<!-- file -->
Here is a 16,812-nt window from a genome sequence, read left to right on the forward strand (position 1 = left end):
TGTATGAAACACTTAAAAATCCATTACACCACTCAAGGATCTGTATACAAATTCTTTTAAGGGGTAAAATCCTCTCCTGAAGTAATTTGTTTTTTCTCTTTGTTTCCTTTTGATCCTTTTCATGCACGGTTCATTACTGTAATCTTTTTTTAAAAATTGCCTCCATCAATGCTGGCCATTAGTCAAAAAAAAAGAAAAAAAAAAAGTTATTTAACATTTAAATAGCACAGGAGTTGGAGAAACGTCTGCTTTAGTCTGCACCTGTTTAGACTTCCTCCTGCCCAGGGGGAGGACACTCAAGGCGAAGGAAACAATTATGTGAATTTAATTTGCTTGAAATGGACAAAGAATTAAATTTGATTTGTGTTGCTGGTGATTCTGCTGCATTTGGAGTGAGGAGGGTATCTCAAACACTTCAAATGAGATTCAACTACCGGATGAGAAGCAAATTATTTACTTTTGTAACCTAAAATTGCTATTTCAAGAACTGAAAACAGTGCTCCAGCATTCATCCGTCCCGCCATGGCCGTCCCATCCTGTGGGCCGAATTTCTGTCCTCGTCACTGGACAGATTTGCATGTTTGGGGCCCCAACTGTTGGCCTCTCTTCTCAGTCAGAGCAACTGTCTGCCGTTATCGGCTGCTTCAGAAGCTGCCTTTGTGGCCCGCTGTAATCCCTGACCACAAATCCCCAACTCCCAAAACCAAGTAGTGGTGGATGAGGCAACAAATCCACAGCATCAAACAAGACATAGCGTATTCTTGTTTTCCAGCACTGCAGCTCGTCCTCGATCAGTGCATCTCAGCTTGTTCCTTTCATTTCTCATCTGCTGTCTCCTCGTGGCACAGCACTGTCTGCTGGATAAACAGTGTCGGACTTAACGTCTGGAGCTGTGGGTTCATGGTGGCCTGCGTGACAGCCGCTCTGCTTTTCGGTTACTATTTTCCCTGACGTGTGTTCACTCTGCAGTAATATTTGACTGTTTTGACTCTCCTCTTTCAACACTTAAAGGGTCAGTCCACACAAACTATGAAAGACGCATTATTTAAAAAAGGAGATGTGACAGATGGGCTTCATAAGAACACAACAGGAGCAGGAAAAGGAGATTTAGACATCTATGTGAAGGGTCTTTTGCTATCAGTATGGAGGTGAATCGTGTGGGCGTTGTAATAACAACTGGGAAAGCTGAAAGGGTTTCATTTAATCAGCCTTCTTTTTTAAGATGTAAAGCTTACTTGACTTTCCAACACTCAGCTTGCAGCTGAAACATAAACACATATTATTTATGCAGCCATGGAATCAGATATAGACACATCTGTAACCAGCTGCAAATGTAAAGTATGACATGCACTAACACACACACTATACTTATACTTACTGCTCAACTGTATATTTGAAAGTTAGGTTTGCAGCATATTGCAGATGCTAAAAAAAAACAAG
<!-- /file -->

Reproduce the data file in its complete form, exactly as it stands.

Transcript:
Here is a 16,812-nt window from a genome sequence, read left to right on the forward strand (position 1 = left end):
TGTATGAAACACTTAAAAATCCATTACACCACTCAAGGATCTGTATACAAATTCTTTTAAGGGGTAAAATCCTCTCCTGAAGTAATTTGTTTTTTCTCTTTGTTTCCTTTTGATCCTTTTCATGCACGGTTCATTACTGTAATCTTTTTTTAAAAATTGCCTCCATCAATGCTGGCCATTAGTCAAAAAAAAAGAAAAAAAAAAAGTTATTTAACATTTAAATAGCACAGGAGTTGGAGAAACGTCTGCTTTAGTCTGCACCTGTTTAGACTTCCTCCTGCCCAGGGGGAGGACACTCAAGGCGAAGGAAACAATTATGTGAATTTAATTTGCTTGAAATGGACAAAGAATTAAATTTGATTTGTGTTGCTGGTGATTCTGCTGCATTTGGAGTGAGGAGGGTATCTCAAACACTTCAAATGAGATTCAACTACCGGATGAGAAGCAAATTATTTACTTTTGTAACCTAAAATTGCTATTTCAAGAACTGAAAACAGTGCTCCAGCATTCATCCGTCCCGCCATGGCCGTCCCATCCTGTGGGCCGAATTTCTGTCCTCGTCACTGGACAGATTTGCATGTTTGGGGCCCCAACTGTTGGCCTCTCTTCTCAGTCAGAGCAACTGTCTGCCGTTATCGGCTGCTTCAGAAGCTGCCTTTGTGGCCCGCTGTAATCCCTGACCACAAATCCCCAACTCCCAAAACCAAGTAGTGGTGGATGAGGCAACAAATCCACAGCATCAAACAAGACATAGCGTATTCTTGTTTTCCAGCACTGCAGCTCGTCCTCGATCAGTGCATCTCAGCTTGTTCCTTTCATTTCTCATCTGCTGTCTCCTCGTGGCACAGCACTGTCTGCTGGATAAACAGTGTCGGACTTAACGTCTGGAGCTGTGGGTTCATGGTGGCCTGCGTGACAGCCGCTCTGCTTTTCGGTTACTATTTTCCCTGACGTGTGTTCACTCTGCAGTAATATTTGACTGTTTTGACTCTCCTCTTTCAACACTTAAAGGGTCAGTCCACACAAACTATGAAAGACGCATTATTTAAAAAAGGAGATGTGACAGATGGGCTTCATAAGAACACAACAGGAGCAGGAAAAGGAGATTTAGACATCTATGTGAAGGGTCTTTTGCTATCAGTATGGAGGTGAATCGTGTGGGCGTTGTAATAACAACTGGGAAAGCTGAAAGGGTTTCATTTAATCAGCCTTCTTTTTTAAGATGTAAAGCTTACTTGACTTTCCAACACTCAGCTTGCAGCTGAAACATAAACACATATTATTTATGCAGCCATGGAATCAGATATAGACACATCTGTAACCAGCTGCAAATGTAAAGTATGACATGCACTAACACACACACTATACTTATACTTACTGCTCAACTGTATATTTGAAAGTTAGGTTTGCAGCATATTGCAGATGCTAAAAAAAAACAAG